The pandemic, supply chain disruption, the labor market undergoing a seismic shift, skyrocketing fuel prices, and now a recession. What a time to be a business owner! Sometimes it feels like the hammer blows to your business won’t end. We have advice that we hope gives you some optimism for growing your business in a turbulent economy.
As you look at your budgeting, it may be tempting to back off on marketing to trim down operation costs. But this will hurt more than help—your marketing is what provides new business.
And while marketing is often seen as negotiable, it’s crucial to remember that in a world that’s drowning in consumer advertising and massive amounts of information, cutting through the noise is more important than ever before. Just think: How will your potential customer know to come to you for what they need in their time of uncertainty?
“We can reduce marketing—we have our sales team.”
Is this you?!
Don’t fall into this trap.
Marketing is ultimately what builds brand awareness and loyalty.
Marketing will help current customers learn about previously unseen products or services you provide.
Marketing is what powers your sales team’s success.
Keep reading to learn how to position your brand to survive and thrive over the long haul.
TLDR; Times may be challenging, but that doesn’t mean your business has to suffer. In fact, now may be the perfect time to market your brand more aggressively than ever before. A smart growth strategy can help businesses defy grim predictions.
How Can Brands Build Resilience, Survive a Downturn, and Thrive in the Next Cycle?
The key to business marketing during a recession is to fuel your long-term growth. Companies that rely on short-term gains are the first to go when consumers tighten their belts. Businesses that focus on long-term growth weather the storm and come out on top. So, how can you achieve sustainable growth in uncertain times? By implementing these proven marketing strategies.
Don’t Cut the Budget
While it may seem tempting to cut down your marketing budget during a recession, industry trends have shown that when brands stop advertising, they continue to see a decline in sales year over year. According to a study by Ehrenberg-Bass Institute, on average, sales fell 16% after one year and 25% after two years when budgets were slashed.
Companies that did not cut their marketing spend, and in many cases, actually increased it, have been the ones to recover most strongly from previous recessions. In other words, whatever you do, don’t stop marketing during a recession!
If you do need to reduce spend, make sure to keep the lights on campaigns you know are providing results.
Look to the Past for Marketing Lessons
When considering your marketing strategy in tumultuous times, it’s essential to look to lessons from the past. How did other similar brands survive and grow?
When the world was in recession in 2008 and 2009, Amazon increased its sales by 28% by diversifying its products, launching the Kindle, and ultimately growing its market share. In fact, on Christmas Day 2009, Amazon sold more Kindles than printed books.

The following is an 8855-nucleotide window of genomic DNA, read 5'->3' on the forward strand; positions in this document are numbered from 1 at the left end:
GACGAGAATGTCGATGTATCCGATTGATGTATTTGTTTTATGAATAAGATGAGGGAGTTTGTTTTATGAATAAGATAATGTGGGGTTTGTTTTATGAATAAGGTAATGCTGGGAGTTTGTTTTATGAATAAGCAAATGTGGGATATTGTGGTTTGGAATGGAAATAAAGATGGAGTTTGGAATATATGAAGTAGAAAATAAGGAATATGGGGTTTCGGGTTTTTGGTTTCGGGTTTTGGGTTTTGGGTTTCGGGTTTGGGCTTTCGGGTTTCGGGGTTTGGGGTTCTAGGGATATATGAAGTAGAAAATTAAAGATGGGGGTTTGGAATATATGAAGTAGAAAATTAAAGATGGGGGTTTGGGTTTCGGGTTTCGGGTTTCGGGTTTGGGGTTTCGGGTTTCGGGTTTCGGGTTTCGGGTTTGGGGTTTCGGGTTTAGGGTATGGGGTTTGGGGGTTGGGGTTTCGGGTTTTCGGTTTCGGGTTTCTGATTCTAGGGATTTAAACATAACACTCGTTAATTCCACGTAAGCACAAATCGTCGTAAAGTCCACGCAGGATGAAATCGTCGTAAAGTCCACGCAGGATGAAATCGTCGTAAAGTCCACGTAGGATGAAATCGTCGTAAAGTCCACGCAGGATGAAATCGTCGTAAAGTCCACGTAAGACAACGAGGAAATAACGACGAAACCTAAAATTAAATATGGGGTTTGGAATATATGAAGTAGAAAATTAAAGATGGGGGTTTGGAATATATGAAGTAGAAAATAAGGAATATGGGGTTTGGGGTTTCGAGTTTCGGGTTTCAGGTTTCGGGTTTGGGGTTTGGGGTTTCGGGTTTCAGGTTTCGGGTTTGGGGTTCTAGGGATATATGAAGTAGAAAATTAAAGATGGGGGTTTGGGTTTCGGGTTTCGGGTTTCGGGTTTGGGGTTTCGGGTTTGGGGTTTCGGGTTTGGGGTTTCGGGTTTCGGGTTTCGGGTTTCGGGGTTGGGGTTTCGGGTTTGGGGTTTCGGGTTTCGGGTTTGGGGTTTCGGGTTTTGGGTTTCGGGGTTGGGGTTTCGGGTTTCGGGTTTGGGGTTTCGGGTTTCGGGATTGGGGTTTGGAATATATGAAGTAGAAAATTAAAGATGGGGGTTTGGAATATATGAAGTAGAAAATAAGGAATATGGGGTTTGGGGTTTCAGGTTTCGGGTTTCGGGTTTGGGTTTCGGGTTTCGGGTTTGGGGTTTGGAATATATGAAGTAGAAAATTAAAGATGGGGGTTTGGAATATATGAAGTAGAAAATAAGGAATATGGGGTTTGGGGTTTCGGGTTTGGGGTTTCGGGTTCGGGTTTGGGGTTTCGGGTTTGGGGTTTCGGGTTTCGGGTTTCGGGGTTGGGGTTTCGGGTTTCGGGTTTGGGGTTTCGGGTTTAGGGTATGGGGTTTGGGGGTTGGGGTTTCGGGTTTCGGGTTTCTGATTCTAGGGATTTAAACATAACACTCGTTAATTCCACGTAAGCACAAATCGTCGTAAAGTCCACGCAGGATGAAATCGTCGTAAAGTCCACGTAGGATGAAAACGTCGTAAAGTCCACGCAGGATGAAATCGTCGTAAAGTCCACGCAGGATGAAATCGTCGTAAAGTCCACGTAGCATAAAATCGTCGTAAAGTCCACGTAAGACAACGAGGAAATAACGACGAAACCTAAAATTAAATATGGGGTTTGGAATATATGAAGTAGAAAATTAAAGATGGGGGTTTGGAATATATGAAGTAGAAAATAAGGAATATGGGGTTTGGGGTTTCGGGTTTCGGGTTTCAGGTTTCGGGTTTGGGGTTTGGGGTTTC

During the 1990-1991 recession, McDonald’s slashed its marketing budget, causing Pizza Hut and Taco Bell to take advantage of their reduced market presence and persist with their marketing efforts.
As a result, both companies experienced higher sales, with Pizza Hut seeing a 61% increase, Taco Bell coming in at a 40% increase, while McDonald’s sales declined by 28%.
(On a quick tangent, can we talk about how awesome this commercial is? Absolute epic 90s perfection.)
Let’s go back to the early days of the pandemic, mid-March of 2020 when brands everywhere scrambled to alter their marketing strategies.
According to industry research on branding amid COVID-19, half of brand professionals said that adjusting messaging and content in response to the developing pandemic was their top priority in April 2020. The same survey revealed that 94% of companies were changing their brand strategy in an effort not only to increase sales but also to uplift and inspire.
Some brands pulled their ads and went silent.
Others used email to let customers know that they were “here” for their customers.
Then there were the endless cliche “we’re all in this together” ads coming at us from every direction.
Still, some brands dug deeper in the early times of COVID-19.
In other words:
They made creative pandemic ads that showed not just that they were “here” for their customers (whatever that means), but that they were right there with them in this new way of life.
Like Uber’s Stop Moving Campaign, which had filmmakers sheltering in place worldwide to create a video reminder to stay home.
There’s also West Elm, who helped remote workers hide messy corners and unmade beds with chic Zoom backgrounds.
And this writer’s personal favorite Aviation Gin: Homeschool Edition.
“It’s back-to-school time, which this year has a whole new meaning. That’s why today, I’m introducing Aviation American Gin: Homeschool Edition. It’s just like the classic, delicious Aviation Gin that you love, but with more ounces. It can help with a variety of subjects: fourth-grade geography, whatever the f*ck new math is, and revisiting your own long-forgotten middle school traumas.”-Ryan Reynolds
Invest in SEO